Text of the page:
Methodology and associated work plan

Qualified scientists from the Agricultural Research Institute of the Hungarian Academy of Sciences have been involved in a number of postgraduate (MSc, PhD) training programmes for a long time. Over the past few years they have participated as lecturers and laboratory demonstrators in several UNESCO and FAO training courses organised in the institute. The staff have also been involved in a number of bilateral and multilateral cooperative research ventures in Europe. Within the framework of these collaborations both the fundamental and applied aspects of plant–environment interactions have been studied in relation to global climate changes. The intellectual capital and special infrastructure (computer- controlled plant growth chambers, well-equipped laboratories) available in the institute have made a considerable contribution to the success of work carried out in international cooperation. Based on existing efficient inter-institutional relationships, it is hoped to exploit the possibilities latent in the present project to make the Martonvsr institute a centre for Central and Eastern Europe in the field of global climate change.

The standard of the equipment and instruments currently available in the institute can be classified as average, or in some cases poor. An important role will be played by the phytotron already operating in the institute. It is planned to establish a meteorological station for the collection and analysis of local data on meteorological changes. The construction and installation of an audiovisual lecture room will be required for the training sessions to be held as part of the project. It is hoped to purchase equipment for the determination of stress tolerance in cereals in laboratory and field experiments and for the collection and analysis of the data. New equipment, including microscopes, microtomes, and the hardware and software required for data processing and evaluation, will also be needed to analyse the effect of high temperature and drought on the sexual processes and development of plants. The bioinformatics basis for the tasks undertaken in the project will be improved through the construction of multiprocessor work stations, to be linked in a cluster.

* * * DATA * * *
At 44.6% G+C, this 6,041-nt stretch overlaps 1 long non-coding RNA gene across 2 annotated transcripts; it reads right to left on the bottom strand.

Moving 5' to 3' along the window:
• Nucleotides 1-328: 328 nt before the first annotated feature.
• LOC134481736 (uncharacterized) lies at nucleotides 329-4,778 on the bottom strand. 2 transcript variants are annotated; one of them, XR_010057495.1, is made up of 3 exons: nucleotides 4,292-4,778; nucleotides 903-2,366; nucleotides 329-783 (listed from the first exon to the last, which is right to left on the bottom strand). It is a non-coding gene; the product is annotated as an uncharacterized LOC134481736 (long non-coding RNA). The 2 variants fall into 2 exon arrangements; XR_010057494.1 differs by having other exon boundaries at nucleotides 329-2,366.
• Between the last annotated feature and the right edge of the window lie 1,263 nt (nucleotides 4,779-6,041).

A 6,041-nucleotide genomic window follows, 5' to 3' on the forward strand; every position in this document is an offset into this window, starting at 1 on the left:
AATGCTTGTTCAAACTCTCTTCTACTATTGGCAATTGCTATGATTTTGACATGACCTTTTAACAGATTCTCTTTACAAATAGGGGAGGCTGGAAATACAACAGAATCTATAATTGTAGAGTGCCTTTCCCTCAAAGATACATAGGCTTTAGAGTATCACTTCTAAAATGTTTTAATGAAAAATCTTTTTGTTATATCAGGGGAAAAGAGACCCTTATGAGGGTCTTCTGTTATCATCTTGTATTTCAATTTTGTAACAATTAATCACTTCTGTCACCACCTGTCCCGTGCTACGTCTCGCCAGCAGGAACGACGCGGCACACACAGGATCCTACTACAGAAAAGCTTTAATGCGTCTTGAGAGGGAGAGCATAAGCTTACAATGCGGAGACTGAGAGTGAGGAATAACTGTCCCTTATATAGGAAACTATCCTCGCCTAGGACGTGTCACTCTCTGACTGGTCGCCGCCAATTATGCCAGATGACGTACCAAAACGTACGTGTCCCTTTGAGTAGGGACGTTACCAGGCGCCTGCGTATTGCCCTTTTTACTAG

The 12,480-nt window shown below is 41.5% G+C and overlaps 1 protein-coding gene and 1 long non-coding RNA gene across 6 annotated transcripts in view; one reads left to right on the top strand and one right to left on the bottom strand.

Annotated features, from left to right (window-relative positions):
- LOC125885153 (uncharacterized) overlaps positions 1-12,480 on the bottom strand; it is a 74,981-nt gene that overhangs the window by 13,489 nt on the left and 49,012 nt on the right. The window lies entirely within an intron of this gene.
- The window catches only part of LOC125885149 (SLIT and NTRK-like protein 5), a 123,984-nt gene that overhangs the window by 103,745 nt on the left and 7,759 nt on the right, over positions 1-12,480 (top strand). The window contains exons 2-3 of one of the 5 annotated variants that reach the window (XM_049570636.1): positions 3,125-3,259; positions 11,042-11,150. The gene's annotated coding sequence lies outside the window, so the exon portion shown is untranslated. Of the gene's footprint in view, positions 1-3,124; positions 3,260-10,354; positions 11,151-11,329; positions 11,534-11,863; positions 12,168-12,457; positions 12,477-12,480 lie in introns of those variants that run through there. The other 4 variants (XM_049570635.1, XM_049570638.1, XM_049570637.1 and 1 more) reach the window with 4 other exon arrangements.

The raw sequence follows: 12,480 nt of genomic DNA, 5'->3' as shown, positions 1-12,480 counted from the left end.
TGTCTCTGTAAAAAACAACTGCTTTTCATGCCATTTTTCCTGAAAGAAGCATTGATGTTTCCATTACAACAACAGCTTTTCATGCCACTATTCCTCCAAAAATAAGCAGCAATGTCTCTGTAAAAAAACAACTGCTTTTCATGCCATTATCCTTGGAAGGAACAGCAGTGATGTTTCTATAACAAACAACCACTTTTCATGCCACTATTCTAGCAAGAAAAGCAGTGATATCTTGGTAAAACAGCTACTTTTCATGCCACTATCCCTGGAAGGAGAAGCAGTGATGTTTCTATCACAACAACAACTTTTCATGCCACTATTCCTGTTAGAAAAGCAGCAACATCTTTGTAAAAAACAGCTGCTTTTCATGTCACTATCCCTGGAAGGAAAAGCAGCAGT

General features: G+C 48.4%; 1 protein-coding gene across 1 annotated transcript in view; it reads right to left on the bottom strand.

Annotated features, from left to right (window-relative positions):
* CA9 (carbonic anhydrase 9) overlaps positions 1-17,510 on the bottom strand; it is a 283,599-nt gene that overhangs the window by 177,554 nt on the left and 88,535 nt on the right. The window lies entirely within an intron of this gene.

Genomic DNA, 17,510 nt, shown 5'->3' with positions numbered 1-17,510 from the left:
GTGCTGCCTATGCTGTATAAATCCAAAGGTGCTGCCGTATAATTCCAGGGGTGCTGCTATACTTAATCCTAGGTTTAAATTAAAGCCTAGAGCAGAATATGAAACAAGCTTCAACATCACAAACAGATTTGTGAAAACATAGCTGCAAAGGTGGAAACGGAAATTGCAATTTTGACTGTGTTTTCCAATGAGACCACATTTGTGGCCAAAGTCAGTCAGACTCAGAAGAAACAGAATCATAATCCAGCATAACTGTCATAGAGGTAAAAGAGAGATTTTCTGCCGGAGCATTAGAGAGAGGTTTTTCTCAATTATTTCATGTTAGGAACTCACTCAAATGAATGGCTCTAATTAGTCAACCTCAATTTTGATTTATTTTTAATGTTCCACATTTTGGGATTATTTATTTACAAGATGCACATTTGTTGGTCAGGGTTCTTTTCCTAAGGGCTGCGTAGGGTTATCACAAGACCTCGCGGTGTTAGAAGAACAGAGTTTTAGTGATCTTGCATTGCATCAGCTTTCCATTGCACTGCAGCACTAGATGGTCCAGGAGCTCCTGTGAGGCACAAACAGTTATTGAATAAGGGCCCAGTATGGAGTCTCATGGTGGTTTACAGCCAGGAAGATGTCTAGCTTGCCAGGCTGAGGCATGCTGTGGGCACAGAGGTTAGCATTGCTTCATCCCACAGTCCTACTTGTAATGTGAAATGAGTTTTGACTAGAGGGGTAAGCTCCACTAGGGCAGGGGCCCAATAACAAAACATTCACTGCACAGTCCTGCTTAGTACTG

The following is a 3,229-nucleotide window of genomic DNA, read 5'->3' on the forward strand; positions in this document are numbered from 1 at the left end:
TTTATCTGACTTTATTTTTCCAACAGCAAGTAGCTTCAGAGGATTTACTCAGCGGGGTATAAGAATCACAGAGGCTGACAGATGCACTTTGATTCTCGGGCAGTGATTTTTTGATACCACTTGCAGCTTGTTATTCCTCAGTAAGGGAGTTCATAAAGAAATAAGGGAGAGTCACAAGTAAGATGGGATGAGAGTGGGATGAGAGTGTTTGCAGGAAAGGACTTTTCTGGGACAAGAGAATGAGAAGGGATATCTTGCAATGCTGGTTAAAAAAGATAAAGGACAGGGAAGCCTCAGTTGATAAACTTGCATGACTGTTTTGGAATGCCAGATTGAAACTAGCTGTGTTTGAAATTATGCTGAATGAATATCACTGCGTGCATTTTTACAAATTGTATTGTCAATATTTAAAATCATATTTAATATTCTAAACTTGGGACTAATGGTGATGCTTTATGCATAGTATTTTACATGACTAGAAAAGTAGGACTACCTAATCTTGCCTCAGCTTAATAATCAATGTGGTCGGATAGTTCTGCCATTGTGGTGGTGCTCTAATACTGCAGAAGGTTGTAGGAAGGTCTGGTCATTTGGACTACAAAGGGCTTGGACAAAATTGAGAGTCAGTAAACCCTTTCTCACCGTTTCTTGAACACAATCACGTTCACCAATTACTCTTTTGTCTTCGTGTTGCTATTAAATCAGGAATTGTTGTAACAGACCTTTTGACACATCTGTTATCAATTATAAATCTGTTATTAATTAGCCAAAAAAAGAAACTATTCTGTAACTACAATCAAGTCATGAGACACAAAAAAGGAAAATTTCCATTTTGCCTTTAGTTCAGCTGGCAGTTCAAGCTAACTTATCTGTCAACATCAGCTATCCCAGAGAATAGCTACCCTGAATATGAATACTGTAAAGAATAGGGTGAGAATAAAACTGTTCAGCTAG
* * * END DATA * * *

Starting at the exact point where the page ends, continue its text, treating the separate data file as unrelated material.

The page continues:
As part of the present project, a new generation of plant breeders will need to attend training courses held by leading exponents in the various fields. Young plant breeders, crop producers, farmers and farm managers from the countries of Central and Eastern Europe will be invited to attend a series of five training sessions each lasting 8–10 days and including both theory and practical work. The subject matter of each training course will build on that of the previous courses and will include the most important aspects of climate change, genetics, genomics, cell biology, conventional and molecular plant breeding, and field crop production.
One of the fundamental aims of the project is to make specialists and future specialists in agriculture and crop production aware of the possible effects of climate change on farming, after which they must be taught how to reduce or eliminate the unfavourable effects of these changes. The demonstration of the cause and effect relationships involved in climate change will help to change attitudes to environment protection. It is therefore essential to spread this knowledge to as wide a public as possible.

No great risks threaten the implementation of the tasks outlined in the project. However, the tasks envisaged in WP1, WP2 and WP4 depend on the active participation of individuals not directly involved in the management of the project. The possibility that, for various reasons, the institutes detailed in WP1 decide not to cooperate, that the scientists invited to return to Martonvsr decline to do so (WP2), or that the specified lecturers are unavailable (WP4) cannot be excluded. In this eventuality, replacements of a similar standard will be sought.

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